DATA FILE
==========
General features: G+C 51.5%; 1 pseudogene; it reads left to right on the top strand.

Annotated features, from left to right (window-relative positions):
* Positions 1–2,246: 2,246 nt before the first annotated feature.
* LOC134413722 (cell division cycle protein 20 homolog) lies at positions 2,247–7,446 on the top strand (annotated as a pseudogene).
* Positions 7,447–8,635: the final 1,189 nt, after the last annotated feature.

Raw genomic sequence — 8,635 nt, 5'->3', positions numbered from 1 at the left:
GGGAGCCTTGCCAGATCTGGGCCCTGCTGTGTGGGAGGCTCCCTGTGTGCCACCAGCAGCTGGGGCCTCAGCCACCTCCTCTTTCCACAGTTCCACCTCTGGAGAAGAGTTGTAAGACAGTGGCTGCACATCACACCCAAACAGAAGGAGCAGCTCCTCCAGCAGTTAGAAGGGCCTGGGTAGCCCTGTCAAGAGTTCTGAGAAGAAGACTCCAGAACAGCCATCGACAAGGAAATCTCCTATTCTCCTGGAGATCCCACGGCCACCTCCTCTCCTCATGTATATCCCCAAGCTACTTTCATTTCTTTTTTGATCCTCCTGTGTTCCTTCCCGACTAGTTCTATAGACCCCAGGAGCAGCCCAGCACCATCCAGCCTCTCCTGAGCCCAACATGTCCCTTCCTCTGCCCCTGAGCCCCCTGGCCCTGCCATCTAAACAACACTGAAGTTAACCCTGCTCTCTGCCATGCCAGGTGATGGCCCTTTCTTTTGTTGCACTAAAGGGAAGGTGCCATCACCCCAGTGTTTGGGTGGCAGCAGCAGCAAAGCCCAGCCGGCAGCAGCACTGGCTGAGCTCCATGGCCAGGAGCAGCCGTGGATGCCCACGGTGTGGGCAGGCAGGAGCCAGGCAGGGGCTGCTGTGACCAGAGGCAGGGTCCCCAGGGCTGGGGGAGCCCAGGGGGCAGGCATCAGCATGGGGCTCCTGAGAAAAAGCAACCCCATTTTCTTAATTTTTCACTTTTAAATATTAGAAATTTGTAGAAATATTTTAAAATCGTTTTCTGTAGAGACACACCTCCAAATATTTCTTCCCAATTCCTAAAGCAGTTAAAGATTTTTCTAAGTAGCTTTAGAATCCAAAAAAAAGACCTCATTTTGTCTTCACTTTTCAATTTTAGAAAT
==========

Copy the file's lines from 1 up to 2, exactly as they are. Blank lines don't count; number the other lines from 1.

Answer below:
General features: G+C 51.5%; 1 pseudogene; it reads left to right on the top strand.

Annotated features, from left to right (window-relative positions):